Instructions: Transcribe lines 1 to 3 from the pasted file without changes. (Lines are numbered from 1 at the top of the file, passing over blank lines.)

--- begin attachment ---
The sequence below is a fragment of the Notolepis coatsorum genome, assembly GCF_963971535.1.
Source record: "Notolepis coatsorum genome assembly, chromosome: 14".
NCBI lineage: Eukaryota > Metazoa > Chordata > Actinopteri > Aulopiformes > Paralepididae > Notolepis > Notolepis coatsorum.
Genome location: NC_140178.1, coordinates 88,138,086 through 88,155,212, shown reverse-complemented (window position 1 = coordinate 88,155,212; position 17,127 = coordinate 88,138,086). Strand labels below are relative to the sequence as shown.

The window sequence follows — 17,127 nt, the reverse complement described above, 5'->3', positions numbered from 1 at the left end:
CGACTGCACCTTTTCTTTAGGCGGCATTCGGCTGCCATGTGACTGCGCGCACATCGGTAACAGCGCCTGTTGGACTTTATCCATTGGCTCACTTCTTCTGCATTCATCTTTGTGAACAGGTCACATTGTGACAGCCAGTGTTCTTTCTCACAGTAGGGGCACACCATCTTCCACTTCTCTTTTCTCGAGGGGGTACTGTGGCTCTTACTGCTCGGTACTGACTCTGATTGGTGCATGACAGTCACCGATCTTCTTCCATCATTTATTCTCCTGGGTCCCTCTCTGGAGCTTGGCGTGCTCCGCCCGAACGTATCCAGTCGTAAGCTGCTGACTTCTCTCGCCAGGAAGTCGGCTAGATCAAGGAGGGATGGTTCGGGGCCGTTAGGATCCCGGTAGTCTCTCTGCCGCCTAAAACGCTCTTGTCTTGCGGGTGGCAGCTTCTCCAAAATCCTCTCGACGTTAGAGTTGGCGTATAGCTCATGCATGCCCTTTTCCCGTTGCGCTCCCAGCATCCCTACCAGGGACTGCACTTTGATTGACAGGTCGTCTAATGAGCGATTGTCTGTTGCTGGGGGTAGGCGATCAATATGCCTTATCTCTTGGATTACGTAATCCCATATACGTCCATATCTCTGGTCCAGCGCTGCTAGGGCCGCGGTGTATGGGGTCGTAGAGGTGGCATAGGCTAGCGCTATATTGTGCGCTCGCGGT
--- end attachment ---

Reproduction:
The sequence below is a fragment of the Notolepis coatsorum genome, assembly GCF_963971535.1.
Source record: "Notolepis coatsorum genome assembly, chromosome: 14".
NCBI lineage: Eukaryota > Metazoa > Chordata > Actinopteri > Aulopiformes > Paralepididae > Notolepis > Notolepis coatsorum.